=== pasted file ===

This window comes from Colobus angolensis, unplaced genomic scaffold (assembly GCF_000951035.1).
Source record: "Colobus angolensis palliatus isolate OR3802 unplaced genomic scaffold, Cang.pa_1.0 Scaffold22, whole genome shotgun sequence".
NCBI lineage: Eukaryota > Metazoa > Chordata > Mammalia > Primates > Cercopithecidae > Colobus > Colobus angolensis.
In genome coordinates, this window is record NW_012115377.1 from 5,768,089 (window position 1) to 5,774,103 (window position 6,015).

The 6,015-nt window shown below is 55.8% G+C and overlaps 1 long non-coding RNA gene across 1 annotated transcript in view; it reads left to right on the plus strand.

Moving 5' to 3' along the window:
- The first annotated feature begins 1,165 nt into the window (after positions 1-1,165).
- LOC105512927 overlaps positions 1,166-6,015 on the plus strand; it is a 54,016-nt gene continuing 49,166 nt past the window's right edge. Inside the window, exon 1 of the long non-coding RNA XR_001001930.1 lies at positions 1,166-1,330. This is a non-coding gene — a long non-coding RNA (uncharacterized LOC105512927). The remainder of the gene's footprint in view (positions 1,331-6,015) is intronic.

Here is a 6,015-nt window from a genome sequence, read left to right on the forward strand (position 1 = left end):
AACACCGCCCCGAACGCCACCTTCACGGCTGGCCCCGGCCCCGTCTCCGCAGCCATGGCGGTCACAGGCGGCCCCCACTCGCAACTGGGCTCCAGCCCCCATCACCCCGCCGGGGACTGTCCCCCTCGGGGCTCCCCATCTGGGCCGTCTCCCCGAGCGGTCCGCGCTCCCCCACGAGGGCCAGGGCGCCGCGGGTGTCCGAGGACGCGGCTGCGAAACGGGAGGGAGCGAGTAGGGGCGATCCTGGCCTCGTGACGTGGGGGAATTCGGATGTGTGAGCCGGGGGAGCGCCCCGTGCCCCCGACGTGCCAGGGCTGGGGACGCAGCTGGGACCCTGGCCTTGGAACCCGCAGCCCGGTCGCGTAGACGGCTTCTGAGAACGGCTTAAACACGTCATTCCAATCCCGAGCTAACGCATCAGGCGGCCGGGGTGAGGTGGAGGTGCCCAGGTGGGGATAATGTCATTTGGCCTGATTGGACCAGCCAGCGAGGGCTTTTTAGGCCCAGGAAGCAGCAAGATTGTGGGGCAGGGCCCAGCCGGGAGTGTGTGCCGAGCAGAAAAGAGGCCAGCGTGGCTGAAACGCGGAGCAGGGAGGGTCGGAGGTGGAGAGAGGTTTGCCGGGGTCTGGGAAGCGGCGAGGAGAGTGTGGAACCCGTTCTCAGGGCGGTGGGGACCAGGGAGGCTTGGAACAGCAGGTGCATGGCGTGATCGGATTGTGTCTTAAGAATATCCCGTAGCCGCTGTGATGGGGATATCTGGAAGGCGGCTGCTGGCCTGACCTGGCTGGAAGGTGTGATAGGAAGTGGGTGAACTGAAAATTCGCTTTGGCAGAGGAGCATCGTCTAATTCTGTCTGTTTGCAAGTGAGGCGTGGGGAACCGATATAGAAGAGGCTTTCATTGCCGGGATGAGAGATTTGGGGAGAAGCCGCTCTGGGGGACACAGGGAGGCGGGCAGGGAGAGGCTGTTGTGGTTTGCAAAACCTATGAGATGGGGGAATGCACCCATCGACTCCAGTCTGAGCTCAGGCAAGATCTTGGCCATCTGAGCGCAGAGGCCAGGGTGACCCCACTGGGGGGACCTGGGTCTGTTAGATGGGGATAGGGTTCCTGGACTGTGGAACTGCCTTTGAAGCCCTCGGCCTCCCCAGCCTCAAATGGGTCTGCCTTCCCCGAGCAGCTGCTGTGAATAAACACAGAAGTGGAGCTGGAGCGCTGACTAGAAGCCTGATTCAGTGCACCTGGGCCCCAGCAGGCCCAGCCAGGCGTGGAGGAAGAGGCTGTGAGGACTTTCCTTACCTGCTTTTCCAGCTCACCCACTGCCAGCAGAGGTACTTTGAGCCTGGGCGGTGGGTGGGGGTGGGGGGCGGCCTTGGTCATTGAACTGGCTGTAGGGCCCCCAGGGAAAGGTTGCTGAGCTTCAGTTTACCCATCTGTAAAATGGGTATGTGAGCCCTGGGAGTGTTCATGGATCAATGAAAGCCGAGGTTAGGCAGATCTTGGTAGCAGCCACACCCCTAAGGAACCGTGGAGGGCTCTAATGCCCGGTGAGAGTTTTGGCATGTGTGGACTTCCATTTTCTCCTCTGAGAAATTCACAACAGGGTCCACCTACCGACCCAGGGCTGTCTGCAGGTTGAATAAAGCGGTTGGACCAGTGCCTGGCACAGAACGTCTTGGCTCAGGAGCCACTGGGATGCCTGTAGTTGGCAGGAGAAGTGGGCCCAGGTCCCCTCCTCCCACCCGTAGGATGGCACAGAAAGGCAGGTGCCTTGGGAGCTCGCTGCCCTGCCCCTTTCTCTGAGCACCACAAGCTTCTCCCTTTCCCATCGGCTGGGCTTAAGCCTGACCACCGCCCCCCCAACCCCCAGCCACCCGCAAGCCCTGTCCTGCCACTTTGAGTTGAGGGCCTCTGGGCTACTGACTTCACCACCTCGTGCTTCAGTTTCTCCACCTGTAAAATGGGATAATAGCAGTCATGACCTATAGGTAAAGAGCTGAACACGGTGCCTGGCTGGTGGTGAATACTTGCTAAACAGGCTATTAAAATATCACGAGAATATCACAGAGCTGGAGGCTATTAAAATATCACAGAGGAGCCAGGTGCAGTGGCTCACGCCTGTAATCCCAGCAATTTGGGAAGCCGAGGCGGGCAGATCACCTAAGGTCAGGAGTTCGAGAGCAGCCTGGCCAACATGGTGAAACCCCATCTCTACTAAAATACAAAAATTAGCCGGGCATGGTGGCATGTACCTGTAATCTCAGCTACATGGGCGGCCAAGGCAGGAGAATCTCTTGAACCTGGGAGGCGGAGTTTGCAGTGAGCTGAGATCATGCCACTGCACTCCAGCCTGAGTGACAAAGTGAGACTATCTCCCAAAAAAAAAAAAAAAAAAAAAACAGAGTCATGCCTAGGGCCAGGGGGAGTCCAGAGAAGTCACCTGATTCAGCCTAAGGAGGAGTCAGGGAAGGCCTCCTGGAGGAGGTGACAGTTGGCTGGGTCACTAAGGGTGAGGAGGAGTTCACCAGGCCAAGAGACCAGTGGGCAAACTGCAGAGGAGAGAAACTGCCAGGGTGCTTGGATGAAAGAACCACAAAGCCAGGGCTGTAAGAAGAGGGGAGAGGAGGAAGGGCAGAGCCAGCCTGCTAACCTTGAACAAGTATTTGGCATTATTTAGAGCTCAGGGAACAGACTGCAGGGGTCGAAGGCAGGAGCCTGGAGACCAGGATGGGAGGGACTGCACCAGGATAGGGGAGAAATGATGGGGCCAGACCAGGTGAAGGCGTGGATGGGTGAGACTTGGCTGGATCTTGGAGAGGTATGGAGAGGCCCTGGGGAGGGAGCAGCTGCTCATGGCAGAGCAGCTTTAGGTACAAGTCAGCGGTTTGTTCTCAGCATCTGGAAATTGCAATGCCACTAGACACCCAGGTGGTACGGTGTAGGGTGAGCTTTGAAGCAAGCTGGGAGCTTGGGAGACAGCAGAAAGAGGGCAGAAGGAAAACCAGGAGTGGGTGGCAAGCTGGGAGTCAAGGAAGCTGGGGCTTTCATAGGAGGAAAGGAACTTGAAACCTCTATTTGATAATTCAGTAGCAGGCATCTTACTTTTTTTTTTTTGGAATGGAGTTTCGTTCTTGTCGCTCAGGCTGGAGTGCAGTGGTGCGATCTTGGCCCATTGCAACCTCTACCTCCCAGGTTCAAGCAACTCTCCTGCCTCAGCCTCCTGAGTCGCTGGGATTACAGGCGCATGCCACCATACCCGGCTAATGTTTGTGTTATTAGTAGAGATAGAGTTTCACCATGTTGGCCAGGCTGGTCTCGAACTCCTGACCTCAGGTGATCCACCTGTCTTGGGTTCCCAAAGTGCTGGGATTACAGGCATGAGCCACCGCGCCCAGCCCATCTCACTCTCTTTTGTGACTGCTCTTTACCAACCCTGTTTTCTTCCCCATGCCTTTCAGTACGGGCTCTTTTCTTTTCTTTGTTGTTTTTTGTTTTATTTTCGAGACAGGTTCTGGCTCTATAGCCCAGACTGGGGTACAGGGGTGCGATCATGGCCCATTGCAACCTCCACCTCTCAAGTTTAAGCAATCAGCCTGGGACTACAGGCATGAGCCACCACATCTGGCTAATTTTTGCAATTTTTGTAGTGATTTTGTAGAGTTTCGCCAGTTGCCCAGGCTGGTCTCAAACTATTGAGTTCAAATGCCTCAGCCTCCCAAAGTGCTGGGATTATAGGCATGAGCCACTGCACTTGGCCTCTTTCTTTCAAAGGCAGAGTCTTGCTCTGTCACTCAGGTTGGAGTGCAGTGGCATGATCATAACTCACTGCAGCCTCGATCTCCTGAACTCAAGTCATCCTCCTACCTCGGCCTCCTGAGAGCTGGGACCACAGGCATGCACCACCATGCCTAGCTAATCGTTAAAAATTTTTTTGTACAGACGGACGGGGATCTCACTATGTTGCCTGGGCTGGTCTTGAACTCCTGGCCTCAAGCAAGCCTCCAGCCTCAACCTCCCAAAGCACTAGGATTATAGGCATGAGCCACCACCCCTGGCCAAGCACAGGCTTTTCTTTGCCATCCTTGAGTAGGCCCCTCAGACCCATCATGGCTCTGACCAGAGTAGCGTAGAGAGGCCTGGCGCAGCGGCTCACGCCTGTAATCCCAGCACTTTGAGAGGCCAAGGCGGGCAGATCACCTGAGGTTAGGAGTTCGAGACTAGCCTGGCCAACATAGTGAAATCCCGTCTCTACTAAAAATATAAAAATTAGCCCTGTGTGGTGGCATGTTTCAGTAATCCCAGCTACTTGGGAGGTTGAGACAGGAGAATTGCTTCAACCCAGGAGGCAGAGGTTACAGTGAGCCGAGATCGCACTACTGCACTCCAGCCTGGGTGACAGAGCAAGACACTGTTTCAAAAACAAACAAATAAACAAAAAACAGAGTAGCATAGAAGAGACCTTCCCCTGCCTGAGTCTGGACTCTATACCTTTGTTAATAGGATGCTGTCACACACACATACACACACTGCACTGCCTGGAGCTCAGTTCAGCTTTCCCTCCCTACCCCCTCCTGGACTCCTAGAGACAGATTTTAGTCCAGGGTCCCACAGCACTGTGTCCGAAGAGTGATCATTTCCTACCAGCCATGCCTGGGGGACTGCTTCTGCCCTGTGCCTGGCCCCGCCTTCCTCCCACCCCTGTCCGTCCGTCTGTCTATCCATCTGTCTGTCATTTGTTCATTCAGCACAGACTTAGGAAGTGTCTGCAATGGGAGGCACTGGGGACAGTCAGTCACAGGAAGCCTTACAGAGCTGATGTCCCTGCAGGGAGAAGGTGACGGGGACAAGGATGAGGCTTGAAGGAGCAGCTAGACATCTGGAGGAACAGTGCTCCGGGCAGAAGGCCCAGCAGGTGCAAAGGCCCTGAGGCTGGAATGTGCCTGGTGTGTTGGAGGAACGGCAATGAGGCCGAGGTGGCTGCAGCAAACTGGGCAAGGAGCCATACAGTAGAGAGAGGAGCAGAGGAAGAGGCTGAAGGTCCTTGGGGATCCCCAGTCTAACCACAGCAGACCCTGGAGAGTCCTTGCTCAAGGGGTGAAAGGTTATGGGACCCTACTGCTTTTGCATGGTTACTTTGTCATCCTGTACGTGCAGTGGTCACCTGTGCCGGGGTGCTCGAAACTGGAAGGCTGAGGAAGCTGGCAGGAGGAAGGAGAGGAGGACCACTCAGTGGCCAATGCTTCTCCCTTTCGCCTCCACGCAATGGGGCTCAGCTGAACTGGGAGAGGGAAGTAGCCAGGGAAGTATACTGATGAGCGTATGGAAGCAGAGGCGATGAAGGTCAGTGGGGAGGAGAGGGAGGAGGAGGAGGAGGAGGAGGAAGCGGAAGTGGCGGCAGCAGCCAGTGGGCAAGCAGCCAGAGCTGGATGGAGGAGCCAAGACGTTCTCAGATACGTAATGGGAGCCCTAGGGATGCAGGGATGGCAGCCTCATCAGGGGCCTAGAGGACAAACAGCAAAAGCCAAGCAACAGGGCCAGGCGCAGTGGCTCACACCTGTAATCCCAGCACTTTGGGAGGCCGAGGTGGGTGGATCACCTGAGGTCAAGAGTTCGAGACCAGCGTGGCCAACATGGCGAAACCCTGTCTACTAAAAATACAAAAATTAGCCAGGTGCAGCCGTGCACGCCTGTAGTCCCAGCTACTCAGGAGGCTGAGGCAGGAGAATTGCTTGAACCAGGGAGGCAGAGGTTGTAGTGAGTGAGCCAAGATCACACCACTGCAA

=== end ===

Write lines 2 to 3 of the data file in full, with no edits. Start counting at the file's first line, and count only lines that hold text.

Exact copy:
Source record: "Colobus angolensis palliatus isolate OR3802 unplaced genomic scaffold, Cang.pa_1.0 Scaffold22, whole genome shotgun sequence".
NCBI lineage: Eukaryota > Metazoa > Chordata > Mammalia > Primates > Cercopithecidae > Colobus > Colobus angolensis.